4. The valve system as defined in claim 3, wherein each of said cylindrical housings contains spring means between one end of its spool and an end wall opposite the end wall through which the pilot valve stem extends, the spring force of said spring means in one of said cylindrical housings being greater than the spring force of the other of said spring means by an amount less than the force due to the pressure of the hydraulic fluid applied to the pilot piston in the valve having the weaker spring.

5. The valve system as defined in claim 4, wherein the spool in each valve has a first longitudinal position providing a free flow of supply hydraulic fluid to and return hydraulic fluid from its respective motor, a second longitudinal position providing only recirculation of hydraulic fluid to its motor at said first rate and a third longitudinal position providing recirculation of hydraulic fluid to its motor at said second rate, the first longitudinal position in each valve being at one extreme position, the second longitudinal position in one valve being at an opposite extreme position and in the other valve being at an intermediate position, and the third longitudinal position in said one valve being at an intermediate position and in the other valve being at an opposite extreme position.

6. The valve system as defined in claim 5, wherein the pilot piston in one cylindrical housing is urged by the supplied hydraulic pressure in a direction away from the spool in its cylindrical housing and the pilot piston in the other cylindrical housing is urged by the supplied hydraulic pressure in a direction toward the spool in its cylindrical housing.

7. The valve system as defined in claim 6, wherein the pilot pistons in both cylindrical housings are displaced to a position opposite their normal operating position only when the supplied hydraulic pressure is removed from both pilot pistons.

8. The valve system as defined in claim 2, wherein each of said cylindrical housings contains spring means between one end of its spool and an end wall opposite the end wall through which the pilot valve stem extends, the spring force of said spring means in one of said cylindrical housing being greater than the spring force of the other of said spring means by an amount less than the force due to the pressure of the hydraulic fluid applied to the pilot piston in the valve having the weaker spring.

9. The valve system as defined in claim 1, wherein the spool in each valve has a first longitudinal position providing free flow of supply hydraulic fluid to and return hydraulic fluid from its respective motor, a second longitudinal position providing only recirculation of hydraulic fluid to its motor at said first rate and a third longitudinal position providing recirculation of hydraulic fluid to its motor at said second rate, the first longitudinal position in each valve being at one extreme position, the second longitudinal position in one valve being at an opposite extreme position and in the other valve being at an intermediate position, and the third longitudinal position in said one valve being at an intermediate position and in the other valve being at an opposite extreme position.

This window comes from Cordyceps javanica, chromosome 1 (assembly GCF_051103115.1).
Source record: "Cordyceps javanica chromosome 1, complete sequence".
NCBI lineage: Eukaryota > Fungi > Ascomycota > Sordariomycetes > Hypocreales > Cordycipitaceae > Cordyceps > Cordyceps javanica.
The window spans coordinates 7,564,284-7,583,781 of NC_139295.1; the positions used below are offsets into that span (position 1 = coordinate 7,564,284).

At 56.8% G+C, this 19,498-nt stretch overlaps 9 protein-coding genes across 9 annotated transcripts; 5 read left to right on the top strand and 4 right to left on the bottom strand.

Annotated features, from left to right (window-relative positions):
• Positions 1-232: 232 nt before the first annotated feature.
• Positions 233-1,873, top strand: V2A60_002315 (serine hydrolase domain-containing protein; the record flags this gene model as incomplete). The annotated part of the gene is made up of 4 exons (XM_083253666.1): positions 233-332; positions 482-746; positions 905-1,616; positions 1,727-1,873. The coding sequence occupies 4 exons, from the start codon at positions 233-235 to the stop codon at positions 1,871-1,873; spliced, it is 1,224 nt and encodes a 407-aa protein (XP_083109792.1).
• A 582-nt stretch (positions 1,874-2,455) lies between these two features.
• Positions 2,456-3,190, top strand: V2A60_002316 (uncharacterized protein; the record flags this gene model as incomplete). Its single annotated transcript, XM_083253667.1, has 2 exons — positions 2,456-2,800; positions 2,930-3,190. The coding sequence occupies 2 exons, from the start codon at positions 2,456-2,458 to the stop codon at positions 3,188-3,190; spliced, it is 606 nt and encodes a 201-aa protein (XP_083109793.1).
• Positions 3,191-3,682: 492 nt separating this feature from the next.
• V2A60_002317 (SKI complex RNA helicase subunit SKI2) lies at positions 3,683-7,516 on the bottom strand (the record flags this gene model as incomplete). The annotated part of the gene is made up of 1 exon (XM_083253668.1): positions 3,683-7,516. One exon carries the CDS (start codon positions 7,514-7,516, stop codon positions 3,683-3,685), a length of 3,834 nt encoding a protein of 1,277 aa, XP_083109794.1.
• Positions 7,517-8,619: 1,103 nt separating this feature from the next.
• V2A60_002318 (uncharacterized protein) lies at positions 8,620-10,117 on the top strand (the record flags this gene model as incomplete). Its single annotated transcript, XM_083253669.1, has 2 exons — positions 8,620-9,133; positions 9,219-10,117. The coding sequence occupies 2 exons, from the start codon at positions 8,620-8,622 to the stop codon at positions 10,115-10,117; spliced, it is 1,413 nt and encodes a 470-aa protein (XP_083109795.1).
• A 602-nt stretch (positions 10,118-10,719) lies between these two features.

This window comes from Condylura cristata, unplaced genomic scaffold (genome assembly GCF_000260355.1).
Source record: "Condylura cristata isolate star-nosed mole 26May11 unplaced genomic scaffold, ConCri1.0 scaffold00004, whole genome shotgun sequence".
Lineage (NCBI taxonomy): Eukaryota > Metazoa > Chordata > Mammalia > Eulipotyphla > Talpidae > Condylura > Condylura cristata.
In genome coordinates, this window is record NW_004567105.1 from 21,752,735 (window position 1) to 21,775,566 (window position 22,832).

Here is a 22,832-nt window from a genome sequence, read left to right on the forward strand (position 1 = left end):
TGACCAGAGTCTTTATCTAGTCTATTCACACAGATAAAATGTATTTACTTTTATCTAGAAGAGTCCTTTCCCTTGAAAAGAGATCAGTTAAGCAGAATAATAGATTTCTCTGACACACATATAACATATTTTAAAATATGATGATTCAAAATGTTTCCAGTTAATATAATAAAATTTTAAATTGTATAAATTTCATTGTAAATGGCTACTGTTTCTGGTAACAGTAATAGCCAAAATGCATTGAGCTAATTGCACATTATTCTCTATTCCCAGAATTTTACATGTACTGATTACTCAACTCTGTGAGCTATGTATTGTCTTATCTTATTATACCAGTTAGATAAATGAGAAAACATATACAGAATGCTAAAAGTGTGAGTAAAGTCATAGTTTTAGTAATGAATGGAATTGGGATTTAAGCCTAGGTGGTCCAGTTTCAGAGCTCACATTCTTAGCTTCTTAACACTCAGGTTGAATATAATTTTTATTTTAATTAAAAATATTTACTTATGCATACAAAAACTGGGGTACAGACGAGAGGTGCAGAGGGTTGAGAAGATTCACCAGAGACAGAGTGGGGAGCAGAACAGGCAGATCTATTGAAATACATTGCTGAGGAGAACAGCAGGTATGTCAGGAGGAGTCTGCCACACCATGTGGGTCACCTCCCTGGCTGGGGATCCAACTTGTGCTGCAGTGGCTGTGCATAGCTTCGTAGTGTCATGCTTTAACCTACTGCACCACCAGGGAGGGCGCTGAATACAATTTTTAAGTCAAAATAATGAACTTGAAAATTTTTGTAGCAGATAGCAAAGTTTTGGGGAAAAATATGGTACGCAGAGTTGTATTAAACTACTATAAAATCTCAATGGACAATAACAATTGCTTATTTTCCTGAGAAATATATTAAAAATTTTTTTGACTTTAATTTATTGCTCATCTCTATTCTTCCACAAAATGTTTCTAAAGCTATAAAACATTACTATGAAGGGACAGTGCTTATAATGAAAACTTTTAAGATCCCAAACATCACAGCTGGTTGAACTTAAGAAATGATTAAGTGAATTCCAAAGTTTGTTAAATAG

10. The valve system as defined in claim 1, wherein the pilot piston in one cylindrical housing is urged by the supplied hydraulic pressure in a direction away from the spool in its cylindrical housing and the pilot piston in the other cylindrical housing is urged by the supplied hydraulic pressure in a direction toward the spool in its cylindrical housing.

11. The valve system as defined in claim 10, wherein the pilot pistons in both cylindrical housings are displaced to a position opposite their normal operating position only when the supplied hydraulic pressure is removed from both pilot pistons.

Description:

TECHNICAL FIELD

This invention relates to a valve system for shutting off hydraulic fluid to a failed hydraulic motor, which may be of a wobble plate type, where two such motors are connected to a single output shaft.

BACKGROUND ART

In the past a power drive unit has used two hydraulic motors with output shafts connected through a gearing arrangement so that a single output shaft can be rotated by either the combined output of both motors or the output of either motor alone. Where a failure of one motor occurs and its output shaft cannot be disengaged from the drive gearing, the failed motor constitutes an additional drag on the system.

Systems of this general type find use in aircraft flight control actuators. Where the controlled element is an airfoil surface, it is desirable in some applications to provide damping of the surface movement when both motors have failed.

DISCLOSURE OF INVENTION

It is an object of the present invention to provide a novel shut-off valve system for use with a pair of hydraulic motors whose outputs are used together or singly to drive an element. In accord with one feature of the present invention, the valving is such as to allow an unpowered motor to be connected so as to avoid excessive drag whereas damping is provided when both motors are unpowered.